Sunday 27 April 2014

Diggers and Ranters

Religion in the DCC English Civil War

The English Civil War was not primarily a war of religion, though religious rhetoric was universally deployed to bolster the political cases made by each side and one of the prizes for the victorious faction was the chance to remake the Church of England in their own image.

Religious innovation was rife throughout the period. The 1640s saw the start of any number of religious sects, many quite bizarre in their beliefs and many attached to extreme (for the 17th century) political agendas. I am only going to make a few distinctions here between primarily spiritual sects like the Quakers and primarily political ones like the Levellers; if historically they thought they had God on their side then for game purposes they have.

I have not yet finished this document, which details what sects are available to a beginning character as yet, writing the huge tables for DCC spells is pain in the arse, but it is here for your perusal and hopefully enjoyment.

Player character Clerics will be able to use the 'Found Sect' spell which I haven't written up properly yet. They can concoct their own sect de novo, or found one of the historical sects detailed here pre-empting the historical founder.

Standard DCC Divine Intervention is not allowed, and the spells available to each sect may vary. In addition Divine Disapproval does not go away overnight, you are stuck with it until you make amends for your sins. But you do get a special ability and spells associated with your sect.

The list of available sects given here is not quite historical for the planned campiagn start point in 1642, but I want to give the players the chance to experience the joys of being a Muggletonian or Digger from the beginning; even if the sect did not emerge from the fog of history until a later date there were assuredly people who had similar beliefs years before but kept them quiet. The death of Charles, the apparent end of Anglicanism and the heady revolutionary atmosphere of the Commonwealth encouraged any number of radical oddballs to openly preach their own off-brand of salvation.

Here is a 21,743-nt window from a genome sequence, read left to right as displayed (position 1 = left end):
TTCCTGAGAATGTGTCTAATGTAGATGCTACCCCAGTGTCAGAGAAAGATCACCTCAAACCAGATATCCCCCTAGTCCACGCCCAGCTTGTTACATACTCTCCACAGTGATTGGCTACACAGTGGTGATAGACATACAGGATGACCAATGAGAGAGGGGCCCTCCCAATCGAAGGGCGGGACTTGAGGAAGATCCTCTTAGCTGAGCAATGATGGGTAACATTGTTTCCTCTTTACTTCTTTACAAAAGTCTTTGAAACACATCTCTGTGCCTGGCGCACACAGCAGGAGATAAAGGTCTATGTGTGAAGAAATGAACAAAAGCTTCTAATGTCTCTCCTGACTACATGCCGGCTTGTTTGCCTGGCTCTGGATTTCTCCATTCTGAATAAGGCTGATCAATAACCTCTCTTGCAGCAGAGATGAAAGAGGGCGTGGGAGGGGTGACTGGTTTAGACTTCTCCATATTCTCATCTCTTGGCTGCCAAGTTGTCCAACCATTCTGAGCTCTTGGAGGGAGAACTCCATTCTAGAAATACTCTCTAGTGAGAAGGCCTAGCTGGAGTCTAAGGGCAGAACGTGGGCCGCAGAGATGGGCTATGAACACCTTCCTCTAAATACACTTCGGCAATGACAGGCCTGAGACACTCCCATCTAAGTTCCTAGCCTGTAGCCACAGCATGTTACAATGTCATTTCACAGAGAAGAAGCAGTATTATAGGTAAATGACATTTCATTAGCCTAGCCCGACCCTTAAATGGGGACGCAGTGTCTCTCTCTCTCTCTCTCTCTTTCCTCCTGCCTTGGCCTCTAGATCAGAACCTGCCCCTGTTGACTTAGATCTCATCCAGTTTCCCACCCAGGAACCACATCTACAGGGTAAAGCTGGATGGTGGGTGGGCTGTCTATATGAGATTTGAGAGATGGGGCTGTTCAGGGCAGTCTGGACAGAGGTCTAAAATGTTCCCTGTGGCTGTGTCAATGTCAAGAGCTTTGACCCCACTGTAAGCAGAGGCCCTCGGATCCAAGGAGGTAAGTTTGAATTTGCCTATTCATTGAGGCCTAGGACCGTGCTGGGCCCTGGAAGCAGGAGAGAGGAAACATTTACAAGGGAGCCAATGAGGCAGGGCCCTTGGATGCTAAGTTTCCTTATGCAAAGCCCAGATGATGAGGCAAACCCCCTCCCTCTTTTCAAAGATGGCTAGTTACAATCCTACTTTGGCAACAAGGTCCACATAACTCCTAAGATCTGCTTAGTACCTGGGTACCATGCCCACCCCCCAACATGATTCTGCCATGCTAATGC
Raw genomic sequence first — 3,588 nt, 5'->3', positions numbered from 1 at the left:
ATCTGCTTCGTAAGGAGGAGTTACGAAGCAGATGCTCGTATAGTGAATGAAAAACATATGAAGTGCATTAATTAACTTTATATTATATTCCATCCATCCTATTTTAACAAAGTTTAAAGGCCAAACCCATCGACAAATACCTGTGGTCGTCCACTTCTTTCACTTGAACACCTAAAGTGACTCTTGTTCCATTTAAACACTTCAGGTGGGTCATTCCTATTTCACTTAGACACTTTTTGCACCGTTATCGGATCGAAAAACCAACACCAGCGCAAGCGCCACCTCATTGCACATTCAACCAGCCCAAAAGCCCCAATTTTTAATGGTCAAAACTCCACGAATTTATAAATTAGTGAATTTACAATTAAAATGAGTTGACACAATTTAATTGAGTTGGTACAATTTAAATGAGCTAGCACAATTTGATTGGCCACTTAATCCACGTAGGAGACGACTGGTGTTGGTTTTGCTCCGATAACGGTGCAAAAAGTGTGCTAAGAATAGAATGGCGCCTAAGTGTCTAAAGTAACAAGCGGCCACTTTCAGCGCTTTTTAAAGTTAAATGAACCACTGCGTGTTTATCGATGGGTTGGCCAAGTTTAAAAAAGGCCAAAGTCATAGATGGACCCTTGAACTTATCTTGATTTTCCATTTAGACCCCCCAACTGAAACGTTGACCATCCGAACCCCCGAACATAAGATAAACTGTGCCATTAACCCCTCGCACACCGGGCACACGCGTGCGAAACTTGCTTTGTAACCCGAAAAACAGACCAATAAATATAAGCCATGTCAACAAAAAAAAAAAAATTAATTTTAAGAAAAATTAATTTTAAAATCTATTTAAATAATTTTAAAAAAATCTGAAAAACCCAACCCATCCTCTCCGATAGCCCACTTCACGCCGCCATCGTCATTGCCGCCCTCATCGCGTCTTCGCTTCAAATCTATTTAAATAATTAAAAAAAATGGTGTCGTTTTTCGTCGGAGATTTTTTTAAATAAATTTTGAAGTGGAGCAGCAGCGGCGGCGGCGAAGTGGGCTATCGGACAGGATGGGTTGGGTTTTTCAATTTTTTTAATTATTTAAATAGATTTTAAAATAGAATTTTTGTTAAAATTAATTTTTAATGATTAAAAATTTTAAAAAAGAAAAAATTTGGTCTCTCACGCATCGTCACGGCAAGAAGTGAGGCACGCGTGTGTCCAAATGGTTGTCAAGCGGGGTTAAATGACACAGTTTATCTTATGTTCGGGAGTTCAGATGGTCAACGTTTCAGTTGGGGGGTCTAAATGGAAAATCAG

An example sect:


Alignment: Cavalier
Likes: Tobacco, Drinking, Free Love, Spirituality
Dislikes: Bishops, Priests, 'The Demiurge', Property Laws, Materialism

The Ranters were extreme Antinomians – they believed that the laws and codes of 'godly' behaviour were irrelevant to one who had been truly saved and had become one with the holy spirit through their program of prayer and meditation. Once you had been saved you could fornicate, drink, smoke and even take other people's stuff – property was man's law, not God's – with impunity. A Ranter was one with God, he had experienced the enlightenment Jesus himself had gone through, nothing could be sinful to such a person. Having your worldly goods liberated and consumed by a Ranter was actually a divine favour, reminding you that material things are what keep us from true enlightenment. Once everyone has been saved the world will be perfect and everyone will follow the one useful commandment discovered by the Ranter prophets William Preston and Theodore Logan; ‘Be excellent to each other’.

Needless to say they were not in least bit popular with anyone. One of their noted thinkers, Abiezer Coppe, was continually in and out of jail, breaking all oaths to keep the peace out of principle, since oaths were man's law and an invention of a Satanic Demiurge to limit the freedom of the Holy Spirit.

They got away with their anarchist hi-jinks for a while during the Civil War, but inevitably the dour Puritans caught up with them and they eventually all got jailed, transported to the colonies or converted to less demented spiritual sects like the Quakers. But who knows? Perhaps in the fantasy ECW Ranterism will take off, though who knows what lunacy that would lead to.

Ranters, like the Seekers, are an anti-clerical sect, and may combine Cleric levels with another class. Being spiritual anarchists they gain Divine Disapproval for not behaving badly; if there is a chance of cadging a free meal they must, they are obliged to indulge in casual sex, and if an opportunity to pilfer from a non-believer crops up they must take it - the Ranter must reaffrim his spiritual freedom and transcendence of the mundane. Ranters are generous to a fault as well, they will happily blow all their cash on a party for all comers and give away any possession on a whim to prove their indifference to materialism; this is their chief way of reducing Disapproval.